An immobile Chinese escalator…aka stairs.

The funny thing is that in China most escalators are in fact…stairs.  However, this is not necessarily because poor construction causes them to break down frequently.  Rather it’s due to the Chinese tendency to err on the side over overbearing fiscal responsibility when it comes to electricity.

Yesterday, as I was passing an immobile escalator in a Shanghai suburb, I made a comment about the escalator/stairs to my Chinese assistant.  Her immediate reply was “Duh, the elevators are built for face.”

Without being overly ethnocentric, it’s difficult to asses the use of funds to finance a value (face) which is virtually valueless in one’s own culture.  However, one has to wonder at what point spending money on face is deemed less important than spending on projects of a more functional value, such as say…electric devices which will actually be turned on from time to time.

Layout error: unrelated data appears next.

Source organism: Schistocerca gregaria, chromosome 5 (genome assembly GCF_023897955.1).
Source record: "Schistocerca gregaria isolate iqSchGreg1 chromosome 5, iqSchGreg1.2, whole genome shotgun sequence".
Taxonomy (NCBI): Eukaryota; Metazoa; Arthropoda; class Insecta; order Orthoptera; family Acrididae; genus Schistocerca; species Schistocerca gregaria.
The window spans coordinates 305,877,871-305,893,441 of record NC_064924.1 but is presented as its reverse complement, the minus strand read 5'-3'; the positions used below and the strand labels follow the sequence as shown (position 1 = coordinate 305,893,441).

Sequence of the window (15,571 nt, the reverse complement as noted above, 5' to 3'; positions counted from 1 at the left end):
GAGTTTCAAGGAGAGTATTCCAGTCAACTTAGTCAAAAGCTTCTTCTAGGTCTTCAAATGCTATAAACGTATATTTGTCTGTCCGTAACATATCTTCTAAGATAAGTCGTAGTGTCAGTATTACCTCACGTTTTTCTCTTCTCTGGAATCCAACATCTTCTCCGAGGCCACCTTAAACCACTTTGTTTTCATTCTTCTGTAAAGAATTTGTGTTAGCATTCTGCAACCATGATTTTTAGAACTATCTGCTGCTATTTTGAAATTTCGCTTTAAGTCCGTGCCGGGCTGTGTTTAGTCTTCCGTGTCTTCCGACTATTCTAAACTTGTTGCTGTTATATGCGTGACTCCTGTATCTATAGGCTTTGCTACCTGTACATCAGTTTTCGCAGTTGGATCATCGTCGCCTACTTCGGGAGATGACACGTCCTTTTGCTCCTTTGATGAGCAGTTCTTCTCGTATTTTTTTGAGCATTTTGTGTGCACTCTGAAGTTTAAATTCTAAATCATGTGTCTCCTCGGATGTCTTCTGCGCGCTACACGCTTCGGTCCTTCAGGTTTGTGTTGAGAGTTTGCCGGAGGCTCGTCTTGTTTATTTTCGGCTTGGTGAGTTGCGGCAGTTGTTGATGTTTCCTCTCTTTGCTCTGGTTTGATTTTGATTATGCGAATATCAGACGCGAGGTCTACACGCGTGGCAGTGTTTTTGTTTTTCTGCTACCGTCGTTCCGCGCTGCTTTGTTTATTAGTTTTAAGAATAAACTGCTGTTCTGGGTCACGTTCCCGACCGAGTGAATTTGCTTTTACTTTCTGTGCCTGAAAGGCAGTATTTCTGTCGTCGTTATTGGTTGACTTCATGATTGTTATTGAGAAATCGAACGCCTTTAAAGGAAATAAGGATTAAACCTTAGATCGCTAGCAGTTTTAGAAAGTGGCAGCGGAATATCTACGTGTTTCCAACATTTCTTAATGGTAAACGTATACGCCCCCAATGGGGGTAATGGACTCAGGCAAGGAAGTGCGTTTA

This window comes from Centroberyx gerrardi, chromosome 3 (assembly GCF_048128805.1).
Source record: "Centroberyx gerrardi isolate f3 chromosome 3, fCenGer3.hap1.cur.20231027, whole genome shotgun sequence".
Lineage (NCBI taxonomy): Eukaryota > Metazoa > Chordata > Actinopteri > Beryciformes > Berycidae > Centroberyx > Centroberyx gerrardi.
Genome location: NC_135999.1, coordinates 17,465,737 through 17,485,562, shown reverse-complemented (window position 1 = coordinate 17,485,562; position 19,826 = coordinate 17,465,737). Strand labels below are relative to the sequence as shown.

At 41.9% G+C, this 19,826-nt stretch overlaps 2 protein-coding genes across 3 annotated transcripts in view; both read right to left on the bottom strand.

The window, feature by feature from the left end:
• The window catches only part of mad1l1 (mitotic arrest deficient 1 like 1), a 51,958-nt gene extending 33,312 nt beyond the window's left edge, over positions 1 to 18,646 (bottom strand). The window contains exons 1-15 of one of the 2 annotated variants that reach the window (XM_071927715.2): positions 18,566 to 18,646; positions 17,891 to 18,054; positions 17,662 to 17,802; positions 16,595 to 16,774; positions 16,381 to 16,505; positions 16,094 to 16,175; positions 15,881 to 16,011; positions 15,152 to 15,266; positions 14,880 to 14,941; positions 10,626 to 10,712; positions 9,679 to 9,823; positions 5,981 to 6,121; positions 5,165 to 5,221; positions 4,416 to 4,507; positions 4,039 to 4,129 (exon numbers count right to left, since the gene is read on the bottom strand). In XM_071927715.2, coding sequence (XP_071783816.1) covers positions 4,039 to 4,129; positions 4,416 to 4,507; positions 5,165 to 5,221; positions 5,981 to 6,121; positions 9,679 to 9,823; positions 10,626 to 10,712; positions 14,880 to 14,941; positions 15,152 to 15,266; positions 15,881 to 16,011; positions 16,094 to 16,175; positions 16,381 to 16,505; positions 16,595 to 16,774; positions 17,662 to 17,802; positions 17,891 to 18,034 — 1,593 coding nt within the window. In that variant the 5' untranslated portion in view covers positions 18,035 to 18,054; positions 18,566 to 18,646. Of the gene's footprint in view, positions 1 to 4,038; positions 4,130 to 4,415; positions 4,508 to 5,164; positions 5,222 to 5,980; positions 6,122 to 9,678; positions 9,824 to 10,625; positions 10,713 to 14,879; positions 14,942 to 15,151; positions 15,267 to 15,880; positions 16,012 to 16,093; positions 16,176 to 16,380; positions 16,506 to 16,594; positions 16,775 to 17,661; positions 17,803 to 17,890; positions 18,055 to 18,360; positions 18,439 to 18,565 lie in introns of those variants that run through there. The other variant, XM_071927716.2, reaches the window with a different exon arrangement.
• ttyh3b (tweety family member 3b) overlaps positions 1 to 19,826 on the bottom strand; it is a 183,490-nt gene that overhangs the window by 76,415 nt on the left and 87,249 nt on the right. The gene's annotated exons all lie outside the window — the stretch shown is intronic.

For more insight from 老Mitch click here.



Chinese, Japanese, Shanghainese, Look at these!

Posted in Immigration, Society at 9:11 am by Benjamin Ross

Well, I’ve been in Shanghai for closing in on one week now, and just as my sleep is beginning to acclimate to the time difference, I thought it would be appropriate to give a little update of what’s going on.  The first two and a half weeks of this month-long trip are going to be mainly work related, and so far work has been consuming much of my time.  Unfortunately, without completely violating the trust (not to mention the NDA) of our client, there really isn’t much I can say about the project I’m working, other than that it deals with young Chinese video game enthusiasts.  (Trying to Chinese youth who play video games is about as difficult as finding Chinese people who like to eat rice.)